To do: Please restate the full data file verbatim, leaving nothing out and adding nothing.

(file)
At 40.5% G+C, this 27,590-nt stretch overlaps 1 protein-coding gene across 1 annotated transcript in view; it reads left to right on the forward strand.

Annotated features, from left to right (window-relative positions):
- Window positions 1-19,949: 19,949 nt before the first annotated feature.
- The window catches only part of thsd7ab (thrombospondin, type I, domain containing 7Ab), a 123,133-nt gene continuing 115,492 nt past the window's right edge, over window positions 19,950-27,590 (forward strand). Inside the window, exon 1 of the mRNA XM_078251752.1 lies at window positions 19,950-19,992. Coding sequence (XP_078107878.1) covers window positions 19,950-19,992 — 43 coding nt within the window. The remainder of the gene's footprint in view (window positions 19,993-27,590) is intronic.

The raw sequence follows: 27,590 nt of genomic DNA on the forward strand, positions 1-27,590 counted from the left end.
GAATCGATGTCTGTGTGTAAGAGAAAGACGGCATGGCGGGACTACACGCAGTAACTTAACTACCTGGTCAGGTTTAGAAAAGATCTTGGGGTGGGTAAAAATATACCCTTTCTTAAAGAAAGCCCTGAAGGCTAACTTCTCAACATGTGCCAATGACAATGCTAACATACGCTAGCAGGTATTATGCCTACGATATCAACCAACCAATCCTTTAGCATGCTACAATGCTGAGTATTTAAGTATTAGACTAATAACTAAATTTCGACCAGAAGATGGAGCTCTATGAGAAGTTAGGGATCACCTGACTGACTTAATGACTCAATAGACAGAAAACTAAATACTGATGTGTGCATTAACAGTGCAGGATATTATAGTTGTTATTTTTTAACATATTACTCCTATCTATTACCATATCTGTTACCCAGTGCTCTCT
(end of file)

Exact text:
At 40.5% G+C, this 27,590-nt stretch overlaps 1 protein-coding gene across 1 annotated transcript in view; it reads left to right on the forward strand.

Annotated features, from left to right (window-relative positions):
- Window positions 1-19,949: 19,949 nt before the first annotated feature.
- The window catches only part of thsd7ab (thrombospondin, type I, domain containing 7Ab), a 123,133-nt gene continuing 115,492 nt past the window's right edge, over window positions 19,950-27,590 (forward strand). Inside the window, exon 1 of the mRNA XM_078251752.1 lies at window positions 19,950-19,992. Coding sequence (XP_078107878.1) covers window positions 19,950-19,992 — 43 coding nt within the window. The remainder of the gene's footprint in view (window positions 19,993-27,590) is intronic.

The raw sequence follows: 27,590 nt of genomic DNA on the forward strand, positions 1-27,590 counted from the left end.
GAATCGATGTCTGTGTGTAAGAGAAAGACGGCATGGCGGGACTACACGCAGTAACTTAACTACCTGGTCAGGTTTAGAAAAGATCTTGGGGTGGGTAAAAATATACCCTTTCTTAAAGAAAGCCCTGAAGGCTAACTTCTCAACATGTGCCAATGACAATGCTAACATACGCTAGCAGGTATTATGCCTACGATATCAACCAACCAATCCTTTAGCATGCTACAATGCTGAGTATTTAAGTATTAGACTAATAACTAAATTTCGACCAGAAGATGGAGCTCTATGAGAAGTTAGGGATCACCTGACTGACTTAATGACTCAATAGACAGAAAACTAAATACTGATGTGTGCATTAACAGTGCAGGATATTATAGTTGTTATTTTTTAACATATTACTCCTATCTATTACCATATCTGTTACCCAGTGCTCTCT